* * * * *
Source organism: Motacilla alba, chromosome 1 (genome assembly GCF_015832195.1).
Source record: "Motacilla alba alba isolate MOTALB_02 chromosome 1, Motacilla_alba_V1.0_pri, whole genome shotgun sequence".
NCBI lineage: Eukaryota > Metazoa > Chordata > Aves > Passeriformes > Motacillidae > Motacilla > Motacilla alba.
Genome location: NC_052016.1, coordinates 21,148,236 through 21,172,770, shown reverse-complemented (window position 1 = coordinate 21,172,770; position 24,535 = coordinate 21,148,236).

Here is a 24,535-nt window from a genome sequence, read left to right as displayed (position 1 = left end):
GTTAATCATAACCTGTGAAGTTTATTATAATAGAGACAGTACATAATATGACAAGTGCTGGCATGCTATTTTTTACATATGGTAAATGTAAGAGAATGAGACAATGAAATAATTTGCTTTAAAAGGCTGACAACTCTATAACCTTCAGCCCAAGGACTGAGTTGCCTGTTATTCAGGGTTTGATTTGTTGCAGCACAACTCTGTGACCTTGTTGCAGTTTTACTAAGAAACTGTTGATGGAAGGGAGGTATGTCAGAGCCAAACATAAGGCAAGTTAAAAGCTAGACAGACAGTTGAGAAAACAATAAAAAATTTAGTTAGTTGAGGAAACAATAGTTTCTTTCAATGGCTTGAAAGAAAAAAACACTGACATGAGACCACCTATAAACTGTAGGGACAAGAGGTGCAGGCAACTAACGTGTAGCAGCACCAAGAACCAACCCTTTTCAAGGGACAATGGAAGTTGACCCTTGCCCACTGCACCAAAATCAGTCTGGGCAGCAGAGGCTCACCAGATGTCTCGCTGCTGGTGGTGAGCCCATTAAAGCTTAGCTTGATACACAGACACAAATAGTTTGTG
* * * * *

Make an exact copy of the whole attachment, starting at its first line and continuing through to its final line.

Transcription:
Source organism: Motacilla alba, chromosome 1 (genome assembly GCF_015832195.1).
Source record: "Motacilla alba alba isolate MOTALB_02 chromosome 1, Motacilla_alba_V1.0_pri, whole genome shotgun sequence".
NCBI lineage: Eukaryota > Metazoa > Chordata > Aves > Passeriformes > Motacillidae > Motacilla > Motacilla alba.
Genome location: NC_052016.1, coordinates 21,148,236 through 21,172,770, shown reverse-complemented (window position 1 = coordinate 21,172,770; position 24,535 = coordinate 21,148,236).

Here is a 24,535-nt window from a genome sequence, read left to right as displayed (position 1 = left end):
GTTAATCATAACCTGTGAAGTTTATTATAATAGAGACAGTACATAATATGACAAGTGCTGGCATGCTATTTTTTACATATGGTAAATGTAAGAGAATGAGACAATGAAATAATTTGCTTTAAAAGGCTGACAACTCTATAACCTTCAGCCCAAGGACTGAGTTGCCTGTTATTCAGGGTTTGATTTGTTGCAGCACAACTCTGTGACCTTGTTGCAGTTTTACTAAGAAACTGTTGATGGAAGGGAGGTATGTCAGAGCCAAACATAAGGCAAGTTAAAAGCTAGACAGACAGTTGAGAAAACAATAAAAAATTTAGTTAGTTGAGGAAACAATAGTTTCTTTCAATGGCTTGAAAGAAAAAAACACTGACATGAGACCACCTATAAACTGTAGGGACAAGAGGTGCAGGCAACTAACGTGTAGCAGCACCAAGAACCAACCCTTTTCAAGGGACAATGGAAGTTGACCCTTGCCCACTGCACCAAAATCAGTCTGGGCAGCAGAGGCTCACCAGATGTCTCGCTGCTGGTGGTGAGCCCATTAAAGCTTAGCTTGATACACAGACACAAATAGTTTGTG